Saturday of the Fourth Week of Lent
John 7: 40-53
Some in the crowd who heard Jesus speak said, “This is truly the Prophet.” Others said, “This is the Messiah.” But others said, “The Messiah will not come from Galilee, will he? Does not scripture say that the Messiah will be of David’s family and come from Bethlehem, the village where David lived?” So, a division occurred in the crowd because of him. Some of them even wanted to arrest him, but no one laid hands on him. So, the guards went to the chief priests and Pharisees, who asked them, “Why did you not bring him?” The guards answered, “Never before has anyone spoken like this one.” So, the Pharisees answered them, “Have you also been deceived? Have any of the authorities or the Pharisees believed in him? But this crowd, which does not know the law, is accursed.” Nicodemus, one of their members who had come to him earlier, said to them, “Does our law condemn a person before it first hears him and finds out what he is doing?” They answered and said to him, “You are not from Galilee also, are you? Look and see that no prophet arises from Galilee.” Then each went to his own house,
Introductory Prayer: Christ, you are the most open-spirited person in history. You are open to all who sincerely seek you. So, I seek you now, Lord, through this meditation. I hunger for your friendship and grace. I love you, but I long for my love to grow so I can be ever closer to you and more and more like you.
Petition: Lord, open my heart to you who are truth itself.
- The Openness and Sincerity are Convincing: Just some moments prior, Christ has spoken of himself as living water (John 7:38), and some in the crowd react much the same way as did the Samaritan woman at the well. At first, they thought of him as a prophet, but now they begin to believe that he is the Messiah. “Everything that the Father gives me will come to me, and I will not reject anyone who comes to me…” (John 6:37). Even the temple guards could not bring themselves to arrest him, so compelling were his words. Christ tells his apostles not to prepare any words in their defense when they are dragged before judges and magistrates (Cf. Mark 13:11). Living in the truth is our best preparation for communicating it in a compelling way.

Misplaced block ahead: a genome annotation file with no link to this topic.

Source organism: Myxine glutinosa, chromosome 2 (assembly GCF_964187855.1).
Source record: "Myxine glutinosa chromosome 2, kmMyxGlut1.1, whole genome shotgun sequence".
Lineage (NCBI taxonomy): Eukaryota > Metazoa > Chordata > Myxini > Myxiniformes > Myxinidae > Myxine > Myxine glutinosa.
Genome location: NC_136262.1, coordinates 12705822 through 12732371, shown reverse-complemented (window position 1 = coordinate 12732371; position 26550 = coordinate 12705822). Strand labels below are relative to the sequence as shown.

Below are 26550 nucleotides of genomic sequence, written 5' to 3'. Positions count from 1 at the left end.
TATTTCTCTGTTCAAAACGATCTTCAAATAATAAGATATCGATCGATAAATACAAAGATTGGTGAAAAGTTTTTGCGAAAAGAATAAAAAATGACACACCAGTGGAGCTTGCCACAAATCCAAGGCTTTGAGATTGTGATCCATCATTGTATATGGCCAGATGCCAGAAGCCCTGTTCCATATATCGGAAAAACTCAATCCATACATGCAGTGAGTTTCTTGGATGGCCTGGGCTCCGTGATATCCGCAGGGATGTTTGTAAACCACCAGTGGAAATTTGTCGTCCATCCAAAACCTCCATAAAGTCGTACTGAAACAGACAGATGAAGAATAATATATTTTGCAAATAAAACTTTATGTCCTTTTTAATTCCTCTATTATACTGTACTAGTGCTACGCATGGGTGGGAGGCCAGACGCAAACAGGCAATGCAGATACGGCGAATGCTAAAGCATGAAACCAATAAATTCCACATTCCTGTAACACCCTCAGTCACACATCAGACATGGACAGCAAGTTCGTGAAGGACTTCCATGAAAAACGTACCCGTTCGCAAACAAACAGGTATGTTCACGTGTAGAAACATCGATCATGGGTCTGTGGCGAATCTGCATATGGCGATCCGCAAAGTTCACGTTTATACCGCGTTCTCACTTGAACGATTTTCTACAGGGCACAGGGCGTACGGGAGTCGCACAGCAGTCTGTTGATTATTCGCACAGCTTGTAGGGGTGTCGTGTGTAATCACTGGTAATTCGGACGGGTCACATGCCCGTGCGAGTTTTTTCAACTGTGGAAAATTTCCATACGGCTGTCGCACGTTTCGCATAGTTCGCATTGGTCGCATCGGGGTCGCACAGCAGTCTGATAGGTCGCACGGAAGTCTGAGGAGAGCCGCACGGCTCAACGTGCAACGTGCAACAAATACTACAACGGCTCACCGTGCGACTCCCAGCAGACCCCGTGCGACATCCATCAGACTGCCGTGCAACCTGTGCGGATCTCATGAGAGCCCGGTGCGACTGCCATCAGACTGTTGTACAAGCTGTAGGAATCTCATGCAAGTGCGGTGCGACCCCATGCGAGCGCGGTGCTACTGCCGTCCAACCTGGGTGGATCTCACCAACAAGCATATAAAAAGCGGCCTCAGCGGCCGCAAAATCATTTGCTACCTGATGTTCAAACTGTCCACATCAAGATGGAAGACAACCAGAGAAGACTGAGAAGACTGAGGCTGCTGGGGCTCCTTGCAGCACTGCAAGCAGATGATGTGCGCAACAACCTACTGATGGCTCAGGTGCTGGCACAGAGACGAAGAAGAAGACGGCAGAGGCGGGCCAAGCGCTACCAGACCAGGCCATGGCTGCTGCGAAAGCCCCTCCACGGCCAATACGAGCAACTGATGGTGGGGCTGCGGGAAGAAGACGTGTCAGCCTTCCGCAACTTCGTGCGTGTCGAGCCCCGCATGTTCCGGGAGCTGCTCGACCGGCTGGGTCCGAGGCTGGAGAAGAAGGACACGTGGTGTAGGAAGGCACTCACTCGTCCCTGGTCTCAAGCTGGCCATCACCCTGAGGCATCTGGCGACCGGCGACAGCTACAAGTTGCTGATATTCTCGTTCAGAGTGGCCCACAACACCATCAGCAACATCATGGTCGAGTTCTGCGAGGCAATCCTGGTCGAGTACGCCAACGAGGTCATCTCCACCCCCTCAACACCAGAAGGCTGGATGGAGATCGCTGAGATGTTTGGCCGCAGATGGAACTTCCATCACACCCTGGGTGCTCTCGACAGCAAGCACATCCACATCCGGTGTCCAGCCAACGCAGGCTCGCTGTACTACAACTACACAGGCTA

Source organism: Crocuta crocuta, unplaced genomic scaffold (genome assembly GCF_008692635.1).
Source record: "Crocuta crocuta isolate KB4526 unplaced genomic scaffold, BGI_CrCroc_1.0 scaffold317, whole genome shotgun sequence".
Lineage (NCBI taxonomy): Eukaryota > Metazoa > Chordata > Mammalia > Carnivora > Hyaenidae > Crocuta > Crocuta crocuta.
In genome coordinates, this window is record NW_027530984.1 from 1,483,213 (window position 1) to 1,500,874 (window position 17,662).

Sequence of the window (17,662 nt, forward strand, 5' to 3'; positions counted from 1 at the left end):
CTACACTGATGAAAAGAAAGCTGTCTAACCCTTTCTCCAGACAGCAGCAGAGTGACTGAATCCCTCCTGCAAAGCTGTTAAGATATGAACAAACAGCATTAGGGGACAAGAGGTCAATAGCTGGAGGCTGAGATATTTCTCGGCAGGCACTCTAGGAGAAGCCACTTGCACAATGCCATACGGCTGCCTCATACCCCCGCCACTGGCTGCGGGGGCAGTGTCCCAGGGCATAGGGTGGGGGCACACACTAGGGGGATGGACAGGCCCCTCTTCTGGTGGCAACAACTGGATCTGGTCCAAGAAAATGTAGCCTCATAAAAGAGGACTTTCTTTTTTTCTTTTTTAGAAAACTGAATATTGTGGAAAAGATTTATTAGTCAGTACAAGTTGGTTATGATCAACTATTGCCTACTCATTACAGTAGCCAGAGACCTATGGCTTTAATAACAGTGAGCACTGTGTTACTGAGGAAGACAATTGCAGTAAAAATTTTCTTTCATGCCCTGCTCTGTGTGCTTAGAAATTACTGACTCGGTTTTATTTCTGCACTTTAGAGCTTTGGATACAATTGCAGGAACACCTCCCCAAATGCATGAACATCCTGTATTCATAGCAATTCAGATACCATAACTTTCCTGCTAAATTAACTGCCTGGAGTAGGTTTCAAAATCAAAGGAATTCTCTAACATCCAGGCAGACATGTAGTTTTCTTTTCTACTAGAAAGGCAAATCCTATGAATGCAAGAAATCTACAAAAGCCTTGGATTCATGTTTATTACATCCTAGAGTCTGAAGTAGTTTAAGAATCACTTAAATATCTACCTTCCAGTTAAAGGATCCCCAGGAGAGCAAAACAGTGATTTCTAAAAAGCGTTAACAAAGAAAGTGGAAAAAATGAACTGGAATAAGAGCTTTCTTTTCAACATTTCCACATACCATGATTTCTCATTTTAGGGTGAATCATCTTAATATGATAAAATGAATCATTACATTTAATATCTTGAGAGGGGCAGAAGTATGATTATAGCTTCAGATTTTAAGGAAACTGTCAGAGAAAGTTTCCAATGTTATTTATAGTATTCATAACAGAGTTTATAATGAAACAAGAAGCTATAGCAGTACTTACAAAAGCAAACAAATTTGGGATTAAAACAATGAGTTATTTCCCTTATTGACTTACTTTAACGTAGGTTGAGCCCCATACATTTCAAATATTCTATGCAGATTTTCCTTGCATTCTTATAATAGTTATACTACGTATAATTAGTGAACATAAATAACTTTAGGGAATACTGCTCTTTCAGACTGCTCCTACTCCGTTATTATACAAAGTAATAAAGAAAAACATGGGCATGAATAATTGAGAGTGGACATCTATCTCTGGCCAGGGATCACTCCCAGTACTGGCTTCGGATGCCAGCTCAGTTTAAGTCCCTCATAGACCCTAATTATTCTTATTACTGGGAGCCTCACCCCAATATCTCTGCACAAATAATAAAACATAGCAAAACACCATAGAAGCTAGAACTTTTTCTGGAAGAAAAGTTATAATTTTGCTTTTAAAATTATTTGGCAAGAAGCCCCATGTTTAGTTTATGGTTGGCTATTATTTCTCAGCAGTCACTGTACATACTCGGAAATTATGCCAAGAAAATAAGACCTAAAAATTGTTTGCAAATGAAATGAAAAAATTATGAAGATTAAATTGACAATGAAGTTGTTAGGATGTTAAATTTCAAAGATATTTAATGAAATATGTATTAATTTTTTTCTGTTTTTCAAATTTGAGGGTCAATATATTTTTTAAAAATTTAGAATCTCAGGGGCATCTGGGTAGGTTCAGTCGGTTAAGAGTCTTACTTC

- Willful Blindness: The leaders however, as Nicodemus points out, are not even willing to encounter Christ and hear him out. Their obstinacy leads them to error: “Look and see that no prophet arises from Galilee.” (What about Jonah and Hosea?) It also leads them to malice . They are not even willing to give Jesus the benefit of the doubt that he simply might have been delusional about his identity; instead, pushed by jealousy, they have already made up their minds to accuse him of willful deception. Do I knowingly and willingly shy away from the truth, any truth? Do I realize where this could and will lead me?
- The Truth Will Set You Free: The truth is often difficult to swallow. In particular, the truth about Christ in relation to my life—he is my Lord, he is my Redeemer, he deserves my all––seems somehow fanatic, irrational, and unnatural in a world which values technological progress, political correctness, and looking-out-for-number-one. But Christians worthy of the name, in all centuries and in all walks of life, have discovered that believing in the person of Jesus Christ, who meant every word he said, is an experience of real freedom. It is a freedom from the dead-end world of materialism, sin and death. It is a freedom to live a life of love, truly human and divine, a love like Christ’s love for me, up to death on a Cross!
Conversation with Christ: Lord, no one has ever spoken like you. You have given us your Word in the gospels. I realize that I need to have much more frequent contact with your words so as to free me from my blindness. Let my understanding of your Word never serve me as an occasion of vainglory or arrogance, rather as a tool to help others come to know you better.
Resolution: I will break down a prejudice that I still harbor in my heart against some aspect of Christ’s message.